In Maine, spotted a deadly virus

The authorities of Maine have reported two new cases of infection dangerous (and potentially deadly) virus, Powassan. This virus is transmitted by ticks, and it can be transmitted by the bite of an infected parasite. In this respect, the virus Powassan similar to borreliae, bacteria that cause Lyme disease, also called Lyme disease. However, the virus is much faster than borreliae infection, often after a matter of minutes after the bite.

“It’s a virus, and Lyme disease causing bacteria, says Dr. Kent Holtorf (Kent Holtorf), an expert on Lyme disease and medical Director of Holtorf Medical Group. If Lyme disease is possible “to catch” in time, antibiotics can handle him. But in the case of virus treatment options much less.”

Dr. Holtorf also noted that symptoms of the disease caused by a virus, Powassan, much more serious than Lyme disease. In addition, the virus easily gets into the brain, causing long-term disorders. Patients from Maine began to produce the first complaint in April of this year, then they were hospitalized with encephalitis. Now they have just been discharged from the hospital, but the rehabilitation process continues.

Symptoms not everyone infected and not all infected become ill. If the disease began to develop, it most often manifests itself in the form of fever, headaches, vomiting, feelings of weakness, confusion, seizures and memory loss. In 10-15% of cases the disease is fatal. Most often symptoms appear in people with suppressed immunity and in those who previously suffered from tick-borne diseases such as West Nile fever, dengue fever or Lyme disease.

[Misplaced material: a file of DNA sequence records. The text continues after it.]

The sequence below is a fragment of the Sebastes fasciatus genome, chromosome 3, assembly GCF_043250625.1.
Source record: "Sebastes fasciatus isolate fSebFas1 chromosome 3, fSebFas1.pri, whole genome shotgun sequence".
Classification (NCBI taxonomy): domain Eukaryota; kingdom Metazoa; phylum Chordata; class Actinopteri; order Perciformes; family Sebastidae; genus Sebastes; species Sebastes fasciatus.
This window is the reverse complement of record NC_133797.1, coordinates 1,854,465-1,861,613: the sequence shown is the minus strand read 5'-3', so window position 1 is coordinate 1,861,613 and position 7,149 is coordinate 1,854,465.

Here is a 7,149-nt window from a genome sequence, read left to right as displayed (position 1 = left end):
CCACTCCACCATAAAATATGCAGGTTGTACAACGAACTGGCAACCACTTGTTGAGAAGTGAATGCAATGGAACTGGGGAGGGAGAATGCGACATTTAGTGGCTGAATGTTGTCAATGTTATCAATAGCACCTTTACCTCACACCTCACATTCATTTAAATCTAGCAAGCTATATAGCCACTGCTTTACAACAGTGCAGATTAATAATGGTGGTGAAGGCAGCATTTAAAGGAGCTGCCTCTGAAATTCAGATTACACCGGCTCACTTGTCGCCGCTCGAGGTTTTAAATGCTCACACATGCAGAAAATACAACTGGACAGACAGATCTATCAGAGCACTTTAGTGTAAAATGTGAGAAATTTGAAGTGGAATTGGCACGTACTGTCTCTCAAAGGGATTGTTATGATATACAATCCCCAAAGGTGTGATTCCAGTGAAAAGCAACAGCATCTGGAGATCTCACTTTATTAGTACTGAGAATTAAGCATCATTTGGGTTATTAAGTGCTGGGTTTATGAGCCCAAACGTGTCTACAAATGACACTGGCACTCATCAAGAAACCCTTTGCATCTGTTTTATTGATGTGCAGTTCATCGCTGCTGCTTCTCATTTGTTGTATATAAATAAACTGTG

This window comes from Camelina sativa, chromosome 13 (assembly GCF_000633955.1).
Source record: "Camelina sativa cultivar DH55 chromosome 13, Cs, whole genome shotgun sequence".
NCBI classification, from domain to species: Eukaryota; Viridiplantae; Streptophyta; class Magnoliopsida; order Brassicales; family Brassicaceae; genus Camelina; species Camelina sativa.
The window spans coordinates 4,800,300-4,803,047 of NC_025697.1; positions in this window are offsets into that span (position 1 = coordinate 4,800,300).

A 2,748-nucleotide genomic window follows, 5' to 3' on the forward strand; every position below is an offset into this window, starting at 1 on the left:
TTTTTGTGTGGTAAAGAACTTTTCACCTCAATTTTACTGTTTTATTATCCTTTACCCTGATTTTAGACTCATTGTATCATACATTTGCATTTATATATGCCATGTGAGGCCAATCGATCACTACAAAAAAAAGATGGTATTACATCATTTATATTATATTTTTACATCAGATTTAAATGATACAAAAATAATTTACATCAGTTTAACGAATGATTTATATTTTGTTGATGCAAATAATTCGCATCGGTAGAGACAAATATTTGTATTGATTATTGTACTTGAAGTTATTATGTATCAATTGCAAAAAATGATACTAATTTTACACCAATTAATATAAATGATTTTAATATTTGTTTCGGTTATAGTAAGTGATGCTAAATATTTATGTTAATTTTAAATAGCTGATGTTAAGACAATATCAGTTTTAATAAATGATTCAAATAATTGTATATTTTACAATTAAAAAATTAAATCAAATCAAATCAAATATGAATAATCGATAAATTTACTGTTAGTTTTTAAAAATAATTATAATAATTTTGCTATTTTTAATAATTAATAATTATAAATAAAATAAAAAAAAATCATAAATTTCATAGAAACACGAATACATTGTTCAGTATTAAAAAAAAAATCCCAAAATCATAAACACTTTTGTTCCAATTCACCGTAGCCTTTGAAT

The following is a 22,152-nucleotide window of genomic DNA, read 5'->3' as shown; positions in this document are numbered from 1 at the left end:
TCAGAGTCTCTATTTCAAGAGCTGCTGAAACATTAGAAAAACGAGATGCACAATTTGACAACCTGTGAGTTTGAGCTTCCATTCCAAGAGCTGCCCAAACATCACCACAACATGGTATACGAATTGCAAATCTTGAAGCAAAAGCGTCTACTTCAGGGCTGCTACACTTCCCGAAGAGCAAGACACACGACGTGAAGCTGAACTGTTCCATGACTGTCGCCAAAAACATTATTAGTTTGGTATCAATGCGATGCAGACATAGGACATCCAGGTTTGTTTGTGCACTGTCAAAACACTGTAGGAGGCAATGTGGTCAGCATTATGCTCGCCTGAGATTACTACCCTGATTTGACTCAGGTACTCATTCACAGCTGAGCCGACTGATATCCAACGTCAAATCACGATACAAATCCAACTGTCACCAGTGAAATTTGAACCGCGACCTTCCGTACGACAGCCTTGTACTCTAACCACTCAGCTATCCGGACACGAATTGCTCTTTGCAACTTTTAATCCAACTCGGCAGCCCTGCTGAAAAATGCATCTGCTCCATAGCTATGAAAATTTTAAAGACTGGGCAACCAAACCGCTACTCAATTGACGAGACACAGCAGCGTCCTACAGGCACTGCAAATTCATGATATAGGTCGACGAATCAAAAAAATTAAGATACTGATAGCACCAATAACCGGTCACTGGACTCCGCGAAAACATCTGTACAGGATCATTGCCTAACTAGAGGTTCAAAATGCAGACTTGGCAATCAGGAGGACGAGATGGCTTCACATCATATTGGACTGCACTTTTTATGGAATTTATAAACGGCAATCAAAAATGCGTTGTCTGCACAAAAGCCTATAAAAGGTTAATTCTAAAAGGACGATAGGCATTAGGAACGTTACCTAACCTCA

“The risk is very small, adds Dr. Holtorf, referring to the fact that every year in the United States registered an average of about 7 cases of the disease. But there are people who still get infected, and although most of the disease will not develop, there will be those who will suffer from encephalitis and whose brain get serious damage. Today, you are perfectly healthy, and after a few weeks is lying with a respirator and never recovered completely.”

The expert also noted that the recent increase in the number of cases of diseases carried by ticks is likely due to the fact that the last two winters in the state have been unusually warm, and the pathogens could mutate, becoming more dangerous than before.

The state government appeal to lovers of nature, and all who in any way is often out of town, caution. To reduce the chance of the bite, Dr. Holtorf, Recalling the recommendations of the Centers for control and prevention of diseases (Centers for Disease Control and Prevention) advised to use the repellent DEET and wear long pants tucked into socks, and regularly inspect the skin in search of bites.

“In the case of Lyme disease you can go home, take a shower and then start figuring out whether the bites, says Dr. Holtorf. — The problem with the virus, Powassan is that it gives you so much time.”